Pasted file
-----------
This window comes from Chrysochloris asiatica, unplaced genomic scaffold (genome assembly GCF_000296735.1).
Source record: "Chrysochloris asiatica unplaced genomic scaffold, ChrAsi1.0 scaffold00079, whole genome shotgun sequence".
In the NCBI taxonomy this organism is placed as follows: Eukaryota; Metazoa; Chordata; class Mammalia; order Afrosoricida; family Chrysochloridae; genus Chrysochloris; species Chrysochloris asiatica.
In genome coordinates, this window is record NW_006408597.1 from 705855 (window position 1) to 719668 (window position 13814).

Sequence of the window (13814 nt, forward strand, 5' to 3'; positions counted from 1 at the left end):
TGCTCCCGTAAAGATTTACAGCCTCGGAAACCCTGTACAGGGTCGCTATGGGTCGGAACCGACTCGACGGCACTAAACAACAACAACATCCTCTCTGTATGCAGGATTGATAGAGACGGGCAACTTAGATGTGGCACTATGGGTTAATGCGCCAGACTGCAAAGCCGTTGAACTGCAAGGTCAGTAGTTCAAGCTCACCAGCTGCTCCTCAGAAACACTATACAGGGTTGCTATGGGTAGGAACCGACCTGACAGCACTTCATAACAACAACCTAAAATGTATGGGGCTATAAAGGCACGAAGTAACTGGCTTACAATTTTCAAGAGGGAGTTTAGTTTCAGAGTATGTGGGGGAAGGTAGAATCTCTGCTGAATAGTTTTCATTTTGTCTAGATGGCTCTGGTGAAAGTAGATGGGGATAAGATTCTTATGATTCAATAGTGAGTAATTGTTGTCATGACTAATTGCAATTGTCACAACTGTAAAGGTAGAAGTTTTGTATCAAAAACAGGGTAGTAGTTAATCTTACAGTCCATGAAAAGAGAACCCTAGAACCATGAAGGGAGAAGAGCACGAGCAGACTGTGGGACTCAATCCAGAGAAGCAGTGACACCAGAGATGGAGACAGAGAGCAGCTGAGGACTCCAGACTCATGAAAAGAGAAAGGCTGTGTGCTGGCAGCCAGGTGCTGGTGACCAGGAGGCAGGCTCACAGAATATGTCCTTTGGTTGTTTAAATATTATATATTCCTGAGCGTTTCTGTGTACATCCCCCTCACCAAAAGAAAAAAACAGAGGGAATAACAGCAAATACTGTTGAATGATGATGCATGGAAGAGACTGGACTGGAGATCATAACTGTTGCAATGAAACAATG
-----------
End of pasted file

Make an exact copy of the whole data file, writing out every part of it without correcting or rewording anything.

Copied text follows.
This window comes from Chrysochloris asiatica, unplaced genomic scaffold (genome assembly GCF_000296735.1).
Source record: "Chrysochloris asiatica unplaced genomic scaffold, ChrAsi1.0 scaffold00079, whole genome shotgun sequence".
In the NCBI taxonomy this organism is placed as follows: Eukaryota; Metazoa; Chordata; class Mammalia; order Afrosoricida; family Chrysochloridae; genus Chrysochloris; species Chrysochloris asiatica.
In genome coordinates, this window is record NW_006408597.1 from 705855 (window position 1) to 719668 (window position 13814).

Sequence of the window (13814 nt, forward strand, 5' to 3'; positions counted from 1 at the left end):
TGCTCCCGTAAAGATTTACAGCCTCGGAAACCCTGTACAGGGTCGCTATGGGTCGGAACCGACTCGACGGCACTAAACAACAACAACATCCTCTCTGTATGCAGGATTGATAGAGACGGGCAACTTAGATGTGGCACTATGGGTTAATGCGCCAGACTGCAAAGCCGTTGAACTGCAAGGTCAGTAGTTCAAGCTCACCAGCTGCTCCTCAGAAACACTATACAGGGTTGCTATGGGTAGGAACCGACCTGACAGCACTTCATAACAACAACCTAAAATGTATGGGGCTATAAAGGCACGAAGTAACTGGCTTACAATTTTCAAGAGGGAGTTTAGTTTCAGAGTATGTGGGGGAAGGTAGAATCTCTGCTGAATAGTTTTCATTTTGTCTAGATGGCTCTGGTGAAAGTAGATGGGGATAAGATTCTTATGATTCAATAGTGAGTAATTGTTGTCATGACTAATTGCAATTGTCACAACTGTAAAGGTAGAAGTTTTGTATCAAAAACAGGGTAGTAGTTAATCTTACAGTCCATGAAAAGAGAACCCTAGAACCATGAAGGGAGAAGAGCACGAGCAGACTGTGGGACTCAATCCAGAGAAGCAGTGACACCAGAGATGGAGACAGAGAGCAGCTGAGGACTCCAGACTCATGAAAAGAGAAAGGCTGTGTGCTGGCAGCCAGGTGCTGGTGACCAGGAGGCAGGCTCACAGAATATGTCCTTTGGTTGTTTAAATATTATATATTCCTGAGCGTTTCTGTGTACATCCCCCTCACCAAAAGAAAAAAACAGAGGGAATAACAGCAAATACTGTTGAATGATGATGCATGGAAGAGACTGGACTGGAGATCATAACTGTTGCAATGAAACAATG